RIFT WITH RUMMY?
NYT has a couple of pieces indicating some tension among the NSC team.
Donald Rumsfeld, US defence secretary, said on Tuesday he had not been told by President George W. Bush or the National Security Council that the White House was to restructure the handling of postwar Iraq before the media were briefed on the plan by NSC officials.
Mr Bush has ordered the creation of an “Iraq Stabilization Group,” which will be run by Condoleezza Rice who is head of the NSC, which co-ordinates foreign policy in the White House.
In an interview with the Financial Times and three European news organisations, Mr Rumsfeld insisted that the new NSC role appeared to be no different from the policy-co-ordinating structure that had existed for more than a year.
He said he did not know why Ms Rice, Mr Bush’s national security adviser, had felt it necessary to send a memorandum about the new organisation to cabinet officials or brief the New York Times about the move.
“That’s what the NSC’s charter is,” Mr Rumsfeld said. “The only thing unusual about it is the attention. I kind of wish they’d just release the memorandum.”
The White House sought today to play down differences with Defense Secretary Donald H. Rumsfeld, who voiced a rare public complaint on Tuesday after being left in the dark about a change in the handling of postwar Iraq.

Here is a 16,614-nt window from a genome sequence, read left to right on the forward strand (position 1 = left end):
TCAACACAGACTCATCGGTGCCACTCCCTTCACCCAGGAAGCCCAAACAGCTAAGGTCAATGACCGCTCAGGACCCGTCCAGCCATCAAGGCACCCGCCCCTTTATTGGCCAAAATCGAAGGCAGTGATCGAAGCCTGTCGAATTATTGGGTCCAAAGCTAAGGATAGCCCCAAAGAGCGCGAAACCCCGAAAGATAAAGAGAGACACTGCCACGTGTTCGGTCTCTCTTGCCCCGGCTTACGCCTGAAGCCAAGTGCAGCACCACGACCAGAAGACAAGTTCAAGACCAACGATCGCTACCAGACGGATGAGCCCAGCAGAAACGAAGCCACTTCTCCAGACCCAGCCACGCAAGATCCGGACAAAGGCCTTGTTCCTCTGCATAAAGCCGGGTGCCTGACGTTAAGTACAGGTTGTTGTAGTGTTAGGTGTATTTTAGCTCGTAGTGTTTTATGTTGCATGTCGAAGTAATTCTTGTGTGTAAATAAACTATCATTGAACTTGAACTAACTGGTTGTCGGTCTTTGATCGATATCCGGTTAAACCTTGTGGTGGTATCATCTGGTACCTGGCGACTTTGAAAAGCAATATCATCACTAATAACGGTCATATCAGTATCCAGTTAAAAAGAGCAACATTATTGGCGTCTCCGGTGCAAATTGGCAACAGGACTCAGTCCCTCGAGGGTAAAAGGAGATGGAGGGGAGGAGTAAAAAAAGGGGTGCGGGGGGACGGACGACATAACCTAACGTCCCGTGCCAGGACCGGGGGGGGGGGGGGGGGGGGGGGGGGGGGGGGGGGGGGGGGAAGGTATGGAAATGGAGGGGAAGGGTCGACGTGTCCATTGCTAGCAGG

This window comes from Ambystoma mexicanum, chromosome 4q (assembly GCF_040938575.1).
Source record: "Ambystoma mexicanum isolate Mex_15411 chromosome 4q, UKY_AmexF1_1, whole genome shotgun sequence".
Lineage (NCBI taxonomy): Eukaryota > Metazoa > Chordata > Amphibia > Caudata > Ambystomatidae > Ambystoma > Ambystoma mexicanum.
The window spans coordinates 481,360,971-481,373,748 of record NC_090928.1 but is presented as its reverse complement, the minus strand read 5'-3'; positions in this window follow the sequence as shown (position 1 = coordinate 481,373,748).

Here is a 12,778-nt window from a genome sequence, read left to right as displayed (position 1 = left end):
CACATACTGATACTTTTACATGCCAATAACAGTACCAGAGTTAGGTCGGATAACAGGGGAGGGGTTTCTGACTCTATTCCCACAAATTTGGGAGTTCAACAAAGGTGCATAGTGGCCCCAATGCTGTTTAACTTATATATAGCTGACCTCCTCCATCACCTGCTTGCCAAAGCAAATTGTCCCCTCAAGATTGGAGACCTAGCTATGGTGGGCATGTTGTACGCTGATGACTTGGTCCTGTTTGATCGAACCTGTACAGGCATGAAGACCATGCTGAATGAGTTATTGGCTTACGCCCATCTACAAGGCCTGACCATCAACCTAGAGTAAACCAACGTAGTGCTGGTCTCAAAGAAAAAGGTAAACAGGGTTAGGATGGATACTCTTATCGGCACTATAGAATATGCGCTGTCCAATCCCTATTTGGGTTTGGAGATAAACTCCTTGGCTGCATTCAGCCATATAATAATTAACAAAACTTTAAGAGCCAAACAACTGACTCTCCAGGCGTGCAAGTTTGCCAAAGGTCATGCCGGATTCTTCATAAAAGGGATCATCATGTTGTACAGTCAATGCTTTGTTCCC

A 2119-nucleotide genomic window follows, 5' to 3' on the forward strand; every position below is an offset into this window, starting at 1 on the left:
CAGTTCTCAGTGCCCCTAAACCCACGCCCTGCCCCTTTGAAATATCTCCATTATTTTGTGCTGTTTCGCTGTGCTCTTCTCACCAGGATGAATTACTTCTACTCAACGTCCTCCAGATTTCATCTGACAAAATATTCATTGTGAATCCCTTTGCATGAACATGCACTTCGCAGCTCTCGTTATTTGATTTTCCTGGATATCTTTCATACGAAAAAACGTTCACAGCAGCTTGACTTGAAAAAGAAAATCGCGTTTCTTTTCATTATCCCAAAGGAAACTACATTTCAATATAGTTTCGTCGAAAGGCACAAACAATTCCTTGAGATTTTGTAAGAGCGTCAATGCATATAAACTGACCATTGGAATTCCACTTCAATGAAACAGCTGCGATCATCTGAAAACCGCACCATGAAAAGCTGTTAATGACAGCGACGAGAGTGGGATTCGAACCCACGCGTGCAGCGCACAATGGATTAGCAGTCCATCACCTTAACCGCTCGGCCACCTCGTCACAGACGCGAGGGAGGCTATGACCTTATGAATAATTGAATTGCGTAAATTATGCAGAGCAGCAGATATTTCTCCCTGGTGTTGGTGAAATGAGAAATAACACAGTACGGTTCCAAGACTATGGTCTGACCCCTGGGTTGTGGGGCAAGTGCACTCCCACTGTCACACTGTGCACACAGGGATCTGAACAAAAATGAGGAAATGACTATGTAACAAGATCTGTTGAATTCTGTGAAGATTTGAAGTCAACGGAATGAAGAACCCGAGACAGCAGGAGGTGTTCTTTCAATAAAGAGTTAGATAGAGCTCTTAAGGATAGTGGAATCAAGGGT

“The Pentagon continues to be, has been and continues to be the lead agency overseeing our efforts in Iraq,” the chief White House spokesman, Scott McClellan, said a day after Mr. Rumsfeld expressed his annoyance in an interview with The Financial Times of London, which first published his remarks on its Web site late Tuesday.
The misunderstanding, if it was that, concerns the Iraq Stabilization Group, whose creation was announced on Monday by President Bush. The new group is to be run by the national security adviser, Condoleezza Rice, and is to include representatives from the State Department and other agencies.
News that a new entity was being set up has stirred speculation that the move is an effort to give the State Department a greater say in the reconstruction of postwar Iraq. The civilian administrator in Iraq, L. Paul Bremer III, and Gen. John Abizaid, the top military officer in Iraq, both report to the defense secretary.